The Decline of Science In the Pandemic

Early in the pandemic there was a widespread belief that science would be our salvation. With the help of science we would be spared the worst consequences, such as occurred during the 1918 Spanish flu pandemic. A vaccine would arrive, reliably, after a few hard months of research, and in short order the problem would then be essentially solved, and we could all resume our previous lives with a strengthened faith in the power of science to solve our problems and improve our lives. New therapies, like hydroxychloroquine, remdesivir, and others would ease the course of the disease for those who did get infected. And we had no doubt about the reliability of tests to identify people who had the disease or who had had the disease and were now possessed with immunity.

Of course it didn’t work out that way. Science didn’t save the day.

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  1. K S Parthasarathy says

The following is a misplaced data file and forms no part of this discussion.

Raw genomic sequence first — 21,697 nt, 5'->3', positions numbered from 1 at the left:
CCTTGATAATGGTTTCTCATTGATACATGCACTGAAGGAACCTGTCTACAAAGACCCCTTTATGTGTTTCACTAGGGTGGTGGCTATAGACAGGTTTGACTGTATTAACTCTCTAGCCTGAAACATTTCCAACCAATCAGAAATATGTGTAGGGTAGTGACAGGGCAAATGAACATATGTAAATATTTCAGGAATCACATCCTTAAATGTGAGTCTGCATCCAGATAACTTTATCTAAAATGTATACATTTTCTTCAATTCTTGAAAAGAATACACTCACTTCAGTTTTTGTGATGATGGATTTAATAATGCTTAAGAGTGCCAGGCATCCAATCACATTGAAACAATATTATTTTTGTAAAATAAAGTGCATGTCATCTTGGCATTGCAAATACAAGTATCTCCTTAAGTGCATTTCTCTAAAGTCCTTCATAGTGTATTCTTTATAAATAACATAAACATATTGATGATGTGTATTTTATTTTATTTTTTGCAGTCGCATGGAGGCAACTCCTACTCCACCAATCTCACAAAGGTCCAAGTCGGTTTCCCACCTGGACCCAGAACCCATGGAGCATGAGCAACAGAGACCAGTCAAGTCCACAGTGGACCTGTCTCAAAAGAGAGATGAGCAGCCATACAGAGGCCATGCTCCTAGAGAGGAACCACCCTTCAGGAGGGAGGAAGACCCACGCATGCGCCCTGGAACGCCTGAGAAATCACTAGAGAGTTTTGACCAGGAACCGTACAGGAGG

Dear Dr Husten,
    I forwarded your interesting article to facebook. A senior scientist Dr T S Raman commented thus on your article:
    “The title is misleading. It ought to have been “The Decline of Belief in Science In the Pandemic”. The wrong expectation was that Science could perform miracles. Or, at the very least, it was an unreasonable demand on Science.” I aree with him. Any comments?

    With best regards
    K S Parthasarathy Ph.D.

  2. From my British perspective I’d split the problem in two.

    (i) Our government was frightened out of its wits by a mathematical modeller who was a charlatan This is hard to pardon because the bloke had a lengthy record of gross over-prediction of casualties in earlier epidemics.

    (ii) Our government found that you can’t ask questions of science, only of a panel of scientists, which is a plain different thing. They turned out to have interests and agendas of their own – people, eh? They ignored the economic and social costs of a severe lockdown, which is perhaps understandable. But less pardonably they seemed also to take no heed of the medical consequences of the lockdown. Inexcusably the politicians seemed incapable of treating their pronouncements with any critical thought.

    Oh well, one thing I learnt – virology is a pretty backward science compared to bacteriology.

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